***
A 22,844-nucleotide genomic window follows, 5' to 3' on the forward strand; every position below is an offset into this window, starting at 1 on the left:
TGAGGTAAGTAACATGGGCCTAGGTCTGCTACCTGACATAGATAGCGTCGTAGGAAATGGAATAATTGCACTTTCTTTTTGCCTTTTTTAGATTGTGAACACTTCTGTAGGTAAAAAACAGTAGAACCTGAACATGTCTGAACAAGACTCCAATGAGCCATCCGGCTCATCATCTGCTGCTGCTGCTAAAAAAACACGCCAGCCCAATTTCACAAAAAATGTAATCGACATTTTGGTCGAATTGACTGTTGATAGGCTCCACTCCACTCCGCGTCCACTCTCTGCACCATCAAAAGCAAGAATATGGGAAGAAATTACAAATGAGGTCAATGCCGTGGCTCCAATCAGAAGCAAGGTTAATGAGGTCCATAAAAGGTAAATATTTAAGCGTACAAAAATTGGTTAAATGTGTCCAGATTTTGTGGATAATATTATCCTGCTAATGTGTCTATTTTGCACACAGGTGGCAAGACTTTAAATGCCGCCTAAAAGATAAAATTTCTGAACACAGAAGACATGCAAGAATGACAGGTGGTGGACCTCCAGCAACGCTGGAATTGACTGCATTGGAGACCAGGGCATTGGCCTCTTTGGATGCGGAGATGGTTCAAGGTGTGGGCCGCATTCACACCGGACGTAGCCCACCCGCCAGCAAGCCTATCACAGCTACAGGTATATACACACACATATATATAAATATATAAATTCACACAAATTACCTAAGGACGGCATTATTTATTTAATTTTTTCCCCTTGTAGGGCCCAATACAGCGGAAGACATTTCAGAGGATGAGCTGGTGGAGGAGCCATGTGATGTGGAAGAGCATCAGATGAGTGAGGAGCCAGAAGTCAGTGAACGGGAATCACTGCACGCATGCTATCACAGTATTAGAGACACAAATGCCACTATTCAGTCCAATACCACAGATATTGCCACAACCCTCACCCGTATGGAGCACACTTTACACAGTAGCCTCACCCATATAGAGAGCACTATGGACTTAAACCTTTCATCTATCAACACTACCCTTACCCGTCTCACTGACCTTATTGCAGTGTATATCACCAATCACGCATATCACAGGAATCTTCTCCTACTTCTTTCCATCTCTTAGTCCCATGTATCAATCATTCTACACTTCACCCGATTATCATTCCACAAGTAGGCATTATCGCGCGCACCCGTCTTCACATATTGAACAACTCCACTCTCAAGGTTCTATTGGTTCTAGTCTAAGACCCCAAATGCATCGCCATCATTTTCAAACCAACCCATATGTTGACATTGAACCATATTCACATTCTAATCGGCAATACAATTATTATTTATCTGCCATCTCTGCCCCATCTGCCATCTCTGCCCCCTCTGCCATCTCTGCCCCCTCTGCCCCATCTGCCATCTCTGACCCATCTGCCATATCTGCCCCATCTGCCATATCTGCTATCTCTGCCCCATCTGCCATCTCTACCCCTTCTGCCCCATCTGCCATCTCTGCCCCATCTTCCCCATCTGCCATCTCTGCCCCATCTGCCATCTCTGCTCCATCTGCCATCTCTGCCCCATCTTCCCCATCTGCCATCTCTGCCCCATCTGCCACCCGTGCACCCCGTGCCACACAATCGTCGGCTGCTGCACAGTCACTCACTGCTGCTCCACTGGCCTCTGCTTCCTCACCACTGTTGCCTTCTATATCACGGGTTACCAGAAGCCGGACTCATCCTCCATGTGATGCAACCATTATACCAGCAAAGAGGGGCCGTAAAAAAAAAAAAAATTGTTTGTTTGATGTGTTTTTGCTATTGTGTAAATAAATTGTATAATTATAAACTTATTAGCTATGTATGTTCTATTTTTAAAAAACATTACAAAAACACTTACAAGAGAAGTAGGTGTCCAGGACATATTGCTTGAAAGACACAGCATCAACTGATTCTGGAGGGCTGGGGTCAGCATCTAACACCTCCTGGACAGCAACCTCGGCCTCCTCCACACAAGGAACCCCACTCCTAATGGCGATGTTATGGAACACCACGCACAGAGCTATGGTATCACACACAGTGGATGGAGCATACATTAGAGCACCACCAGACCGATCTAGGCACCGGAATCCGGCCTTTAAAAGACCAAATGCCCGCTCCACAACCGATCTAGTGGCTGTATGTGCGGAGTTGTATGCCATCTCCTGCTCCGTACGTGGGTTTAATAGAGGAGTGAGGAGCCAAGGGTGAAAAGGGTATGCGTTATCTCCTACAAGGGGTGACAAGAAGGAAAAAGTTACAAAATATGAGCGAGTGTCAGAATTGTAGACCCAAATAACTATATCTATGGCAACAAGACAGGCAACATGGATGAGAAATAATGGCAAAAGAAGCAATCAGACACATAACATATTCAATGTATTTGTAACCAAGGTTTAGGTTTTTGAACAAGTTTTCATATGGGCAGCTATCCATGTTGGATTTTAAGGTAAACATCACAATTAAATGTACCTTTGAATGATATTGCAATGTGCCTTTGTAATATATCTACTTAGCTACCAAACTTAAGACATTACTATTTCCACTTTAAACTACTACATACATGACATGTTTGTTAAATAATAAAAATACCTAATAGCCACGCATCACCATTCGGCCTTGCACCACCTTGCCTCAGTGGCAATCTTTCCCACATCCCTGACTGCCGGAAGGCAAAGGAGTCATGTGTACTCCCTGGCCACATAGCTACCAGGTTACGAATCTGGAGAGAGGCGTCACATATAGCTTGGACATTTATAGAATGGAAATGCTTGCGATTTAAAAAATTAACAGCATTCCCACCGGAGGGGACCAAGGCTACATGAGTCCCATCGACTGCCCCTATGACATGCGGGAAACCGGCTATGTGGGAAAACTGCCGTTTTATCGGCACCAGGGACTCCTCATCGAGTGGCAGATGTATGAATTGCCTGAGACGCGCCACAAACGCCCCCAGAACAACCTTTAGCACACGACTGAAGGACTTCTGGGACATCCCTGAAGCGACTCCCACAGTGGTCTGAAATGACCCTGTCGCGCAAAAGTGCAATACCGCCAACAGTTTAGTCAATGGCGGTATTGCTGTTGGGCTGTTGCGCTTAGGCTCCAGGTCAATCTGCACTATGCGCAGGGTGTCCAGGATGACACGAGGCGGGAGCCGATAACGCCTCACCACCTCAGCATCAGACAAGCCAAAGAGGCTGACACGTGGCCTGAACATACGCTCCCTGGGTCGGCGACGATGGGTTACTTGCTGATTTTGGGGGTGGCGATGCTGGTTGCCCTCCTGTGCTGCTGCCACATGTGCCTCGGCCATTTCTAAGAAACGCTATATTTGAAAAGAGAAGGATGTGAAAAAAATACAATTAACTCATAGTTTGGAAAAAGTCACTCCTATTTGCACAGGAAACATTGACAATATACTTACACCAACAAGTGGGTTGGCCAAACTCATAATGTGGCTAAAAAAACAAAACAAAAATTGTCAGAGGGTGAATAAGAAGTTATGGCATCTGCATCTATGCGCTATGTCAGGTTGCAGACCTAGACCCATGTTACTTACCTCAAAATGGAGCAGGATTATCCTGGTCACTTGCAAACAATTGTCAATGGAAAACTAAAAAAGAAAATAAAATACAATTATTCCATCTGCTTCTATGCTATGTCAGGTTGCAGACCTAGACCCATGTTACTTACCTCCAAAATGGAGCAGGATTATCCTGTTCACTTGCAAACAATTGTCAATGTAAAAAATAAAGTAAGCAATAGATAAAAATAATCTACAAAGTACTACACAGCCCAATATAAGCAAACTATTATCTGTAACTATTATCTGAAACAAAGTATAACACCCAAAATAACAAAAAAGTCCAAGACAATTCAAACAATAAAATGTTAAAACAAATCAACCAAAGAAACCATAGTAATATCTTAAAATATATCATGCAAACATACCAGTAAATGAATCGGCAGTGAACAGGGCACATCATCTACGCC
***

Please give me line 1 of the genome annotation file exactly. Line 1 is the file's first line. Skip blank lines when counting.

A 22,844-nucleotide genomic window follows, 5' to 3' on the forward strand; every position below is an offset into this window, starting at 1 on the left: